Transcending Generational Assumptions: Should we target broadly, tightly, or just do good work?

People think that they can market to an entire generation in one fell swoop. They lump Baby Boomers, Gen X, Millennials, and, now, Gen Z is these big categories and offer ideas on how to appeal to them. “Move over Millennials – Here comes Gen Z!” or “Why Millennials are Destroying Crappy Chain Restaurants” are typical article titles that you see frequently nowadays. I like this one: “Experts are Marketing to Gen Z!”

But the reality is, there are so many different kinds of people in every generation. Sure, there are some shared experiences. For example: we are now within one generation of almost everyone having a smart phone and the internet at their fingertips since they began their professional career. Baby Boomers had to adopt the internet and smart phones while already mid-stream in their professional careers. That indicates an ingrainment of tech and the internet in Millennials that wasn’t present in older generations.

Of course that’s going to mean they have a different perspective overall, but are those experiences leading them to buy and form relationships with brands? It’s going to help you know what your channel strategy should be, but what about your overarching business strategy and your messaging strategy? The question I am asking is: is it more important to transcend assumptions about a generation and focus on key drivers of people, regardless of their age, race, or gender? Is it more inclusive and more sophisticated? Or is there really that big of a difference between a Millennial and a Gen X’er?

Sure, differences exist. My dad didn’t grow up playing video games, so Bethesda isn’t going to reach him by advertising on the PlayStation Network. But, my grandpa (he’s 92, by the way) is way into Facebook and his iPhone. As I said, the channel strategy will differ, but will the heart of your marketing message?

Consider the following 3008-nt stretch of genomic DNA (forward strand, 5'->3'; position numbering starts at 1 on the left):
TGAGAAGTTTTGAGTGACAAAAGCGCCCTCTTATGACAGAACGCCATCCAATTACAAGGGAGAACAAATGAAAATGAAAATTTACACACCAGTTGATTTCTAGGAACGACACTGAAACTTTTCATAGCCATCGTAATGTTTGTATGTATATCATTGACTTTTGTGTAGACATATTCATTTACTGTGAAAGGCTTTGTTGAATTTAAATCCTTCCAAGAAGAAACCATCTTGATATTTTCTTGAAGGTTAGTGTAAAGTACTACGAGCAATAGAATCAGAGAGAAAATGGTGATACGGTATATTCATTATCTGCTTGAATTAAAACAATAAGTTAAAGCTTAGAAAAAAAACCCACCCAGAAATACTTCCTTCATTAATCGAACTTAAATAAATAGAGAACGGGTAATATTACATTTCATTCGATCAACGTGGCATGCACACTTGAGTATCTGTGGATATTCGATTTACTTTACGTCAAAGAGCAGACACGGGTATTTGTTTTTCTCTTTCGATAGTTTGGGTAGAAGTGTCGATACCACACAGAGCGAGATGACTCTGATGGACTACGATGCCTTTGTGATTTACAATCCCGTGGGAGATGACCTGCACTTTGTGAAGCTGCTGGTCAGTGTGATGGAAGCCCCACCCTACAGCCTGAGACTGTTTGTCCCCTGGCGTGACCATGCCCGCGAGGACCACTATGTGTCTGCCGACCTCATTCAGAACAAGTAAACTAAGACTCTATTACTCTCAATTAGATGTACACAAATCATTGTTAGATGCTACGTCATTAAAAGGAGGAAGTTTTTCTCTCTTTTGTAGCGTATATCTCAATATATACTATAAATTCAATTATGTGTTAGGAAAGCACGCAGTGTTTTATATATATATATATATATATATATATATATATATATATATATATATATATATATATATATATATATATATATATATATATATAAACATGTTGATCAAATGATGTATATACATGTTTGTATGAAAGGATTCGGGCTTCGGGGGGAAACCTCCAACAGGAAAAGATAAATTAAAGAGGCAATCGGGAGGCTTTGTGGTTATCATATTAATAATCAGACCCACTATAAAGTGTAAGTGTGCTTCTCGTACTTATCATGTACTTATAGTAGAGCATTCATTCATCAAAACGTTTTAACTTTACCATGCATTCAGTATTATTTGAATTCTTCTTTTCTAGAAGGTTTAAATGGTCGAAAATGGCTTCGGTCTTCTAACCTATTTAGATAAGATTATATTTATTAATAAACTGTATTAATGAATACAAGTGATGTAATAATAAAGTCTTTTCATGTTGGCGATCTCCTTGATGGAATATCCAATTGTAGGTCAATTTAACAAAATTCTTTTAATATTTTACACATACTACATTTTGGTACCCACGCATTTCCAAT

“I don’t believe in any Greatest Generation. I believe in great events. They sweep ordinary people up, expose them to extremes of human behavior and unimaginable tests of integrity and courage, and then deposit them back on the home front.” – Phil Klay

I know some Millennials, as I’m sure you do, who share many ideals with the Baby Boomers. I know some Baby Boomers who adopt tech just as quickly as some from Gen Z. People transcend their generational assumptions all the time. So, why do we, as marketers and businesspeople, always focus so strongly on age and generation?

Do age and gender tell marketers anything?

It’s a lovely demographic to throw in the audience persona when we develop them. We love to have age and gender in there. It gives a good perspective on who that person is, right? Well, it at least helps us pick a photo from Adobe Stock to use as their profile. But, does it tell us much more than that?

We can look at psychology and say that people relate to images of other people who remind them of themselves. But, then we hire sexy models with thin bodies and flawless faces to promote our wares. Is that really an accurate representation that people can relate to? Or is it just another a failure in trying to relate to our customers?

Age and gender and “viral” marketing

I know there have been lots of studies done to determine that age and gender do truly matter. Here’s a particularly interesting one from the Harvard Business Review as it pertains to viral marketing campaigns. People are always trying to make something go viral. I can’t tell you how many times a client has asked me for a “viral video.” While the HBR seems to think they have the formula down, it’s extremely difficult to do.